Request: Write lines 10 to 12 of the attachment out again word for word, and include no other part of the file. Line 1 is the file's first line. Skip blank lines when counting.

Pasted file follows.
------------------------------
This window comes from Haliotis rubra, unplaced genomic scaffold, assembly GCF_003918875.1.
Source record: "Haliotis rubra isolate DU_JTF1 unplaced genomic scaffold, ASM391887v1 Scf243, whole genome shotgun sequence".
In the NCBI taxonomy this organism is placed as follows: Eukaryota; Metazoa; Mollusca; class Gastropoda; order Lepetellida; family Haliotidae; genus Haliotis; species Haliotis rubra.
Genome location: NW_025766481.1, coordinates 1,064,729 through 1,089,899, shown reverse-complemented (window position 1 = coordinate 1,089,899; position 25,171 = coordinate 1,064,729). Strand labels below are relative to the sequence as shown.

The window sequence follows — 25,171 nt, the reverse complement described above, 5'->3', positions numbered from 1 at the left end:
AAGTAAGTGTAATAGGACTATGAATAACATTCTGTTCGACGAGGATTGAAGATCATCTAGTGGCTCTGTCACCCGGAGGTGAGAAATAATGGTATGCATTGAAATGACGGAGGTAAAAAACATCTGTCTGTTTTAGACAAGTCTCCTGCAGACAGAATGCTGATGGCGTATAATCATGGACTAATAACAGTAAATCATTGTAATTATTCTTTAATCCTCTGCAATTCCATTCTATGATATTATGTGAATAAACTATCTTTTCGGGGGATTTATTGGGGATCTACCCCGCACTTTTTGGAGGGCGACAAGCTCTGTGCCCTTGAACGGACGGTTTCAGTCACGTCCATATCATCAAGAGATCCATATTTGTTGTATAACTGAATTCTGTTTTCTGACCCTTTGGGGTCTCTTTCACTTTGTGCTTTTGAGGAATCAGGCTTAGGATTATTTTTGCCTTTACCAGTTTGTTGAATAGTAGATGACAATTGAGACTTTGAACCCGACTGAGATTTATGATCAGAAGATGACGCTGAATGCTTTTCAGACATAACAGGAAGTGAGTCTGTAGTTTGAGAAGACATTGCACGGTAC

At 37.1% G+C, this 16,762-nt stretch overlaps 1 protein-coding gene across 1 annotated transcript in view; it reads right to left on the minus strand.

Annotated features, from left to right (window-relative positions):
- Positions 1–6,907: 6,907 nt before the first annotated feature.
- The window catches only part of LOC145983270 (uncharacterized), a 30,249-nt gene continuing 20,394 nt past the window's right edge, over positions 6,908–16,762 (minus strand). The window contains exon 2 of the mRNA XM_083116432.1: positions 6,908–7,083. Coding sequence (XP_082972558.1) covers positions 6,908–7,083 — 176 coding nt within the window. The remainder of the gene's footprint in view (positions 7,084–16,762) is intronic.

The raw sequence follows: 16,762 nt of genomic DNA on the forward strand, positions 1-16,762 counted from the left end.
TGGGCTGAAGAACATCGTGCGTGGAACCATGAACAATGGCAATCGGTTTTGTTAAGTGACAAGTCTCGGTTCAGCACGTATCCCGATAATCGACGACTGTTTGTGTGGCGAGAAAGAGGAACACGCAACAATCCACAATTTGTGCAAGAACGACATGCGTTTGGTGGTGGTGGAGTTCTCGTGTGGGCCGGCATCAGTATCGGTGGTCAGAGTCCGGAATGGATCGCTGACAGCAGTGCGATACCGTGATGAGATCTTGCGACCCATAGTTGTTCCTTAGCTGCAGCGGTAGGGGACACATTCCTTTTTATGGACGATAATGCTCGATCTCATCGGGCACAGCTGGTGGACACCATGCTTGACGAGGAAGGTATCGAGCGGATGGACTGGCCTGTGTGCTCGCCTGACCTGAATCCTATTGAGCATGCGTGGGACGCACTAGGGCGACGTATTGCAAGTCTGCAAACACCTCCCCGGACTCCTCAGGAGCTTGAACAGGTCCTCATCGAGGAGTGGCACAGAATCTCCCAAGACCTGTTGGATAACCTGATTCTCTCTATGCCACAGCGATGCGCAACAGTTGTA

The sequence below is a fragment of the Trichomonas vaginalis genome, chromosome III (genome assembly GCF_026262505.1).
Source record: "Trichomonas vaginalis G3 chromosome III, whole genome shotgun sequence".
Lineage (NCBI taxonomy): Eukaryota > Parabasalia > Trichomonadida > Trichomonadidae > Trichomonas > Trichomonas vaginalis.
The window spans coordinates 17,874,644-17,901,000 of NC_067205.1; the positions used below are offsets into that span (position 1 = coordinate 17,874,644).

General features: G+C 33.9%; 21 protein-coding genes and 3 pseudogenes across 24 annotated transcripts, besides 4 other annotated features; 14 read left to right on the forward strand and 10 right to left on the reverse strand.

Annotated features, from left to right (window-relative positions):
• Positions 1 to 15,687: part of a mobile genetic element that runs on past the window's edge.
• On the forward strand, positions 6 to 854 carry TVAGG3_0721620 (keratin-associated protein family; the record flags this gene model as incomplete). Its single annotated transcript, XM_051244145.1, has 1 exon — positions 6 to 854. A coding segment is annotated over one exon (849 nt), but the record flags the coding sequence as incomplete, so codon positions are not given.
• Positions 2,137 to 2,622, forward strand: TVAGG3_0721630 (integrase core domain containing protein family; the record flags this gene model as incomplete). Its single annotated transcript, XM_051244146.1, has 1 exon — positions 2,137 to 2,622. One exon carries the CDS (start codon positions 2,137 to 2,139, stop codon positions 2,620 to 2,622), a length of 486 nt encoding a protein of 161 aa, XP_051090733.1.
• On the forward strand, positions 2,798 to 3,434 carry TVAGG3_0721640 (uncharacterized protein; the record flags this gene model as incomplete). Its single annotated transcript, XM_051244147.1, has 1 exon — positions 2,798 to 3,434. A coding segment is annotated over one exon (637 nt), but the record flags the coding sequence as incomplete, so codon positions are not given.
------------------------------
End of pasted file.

- The window catches only part of LOC145983270 (uncharacterized), a 30,249-nt gene continuing 20,394 nt past the window's right edge, over positions 6,908–16,762 (minus strand). The window contains exon 2 of the mRNA XM_083116432.1: positions 6,908–7,083. Coding sequence (XP_082972558.1) covers positions 6,908–7,083 — 176 coding nt within the window. The remainder of the gene's footprint in view (positions 7,084–16,762) is intronic.

The raw sequence follows: 16,762 nt of genomic DNA on the forward strand, positions 1-16,762 counted from the left end.
TGGGCTGAAGAACATCGTGCGTGGAACCATGAACAATGGCAATCGGTTTTGTTAAGTGACAAGTCTCGGTTCAGCACGTATCCCGATAATCGACGACTGTTTGTGTGGCGAGAAAGAGGAACACGCAACAATCCACAATTTGTGCAAGAACGACATGCGTTTGGTGGTGGTGGAGTTCTCGTGTGGGCCGGCATCAGTATCGGTGGTCAGAGTCCGGAATGGATCGCTGACAGCAGTGCGATACCGTGATGAGATCTTGCGACCCATAGTTGTTCCTTAGCTGCAGCGGTAGGGGACACATTCCTTTTTATGGACGATAATGCTCGATCTCATCGGGCACAGCTGGTGGACACCATGCTTGACGAGGAAGGTATCGAGCGGATGGACTGGCCTGTGTGCTCGCCTGACCTGAATCCTATTGAGCATGCGTGGGACGCACTAGGGCGACGTATTGCAAGTCTGCAAACACCTCCCCGGACTCCTCAGGAGCTTGAACAGGTCCTCATCGAGGAGTGGCACAGAATCTCCCAAGACCTGTTGGATAACCTGATTCTCTCTATGCCACAGCGATGCGCAACAGTTGTA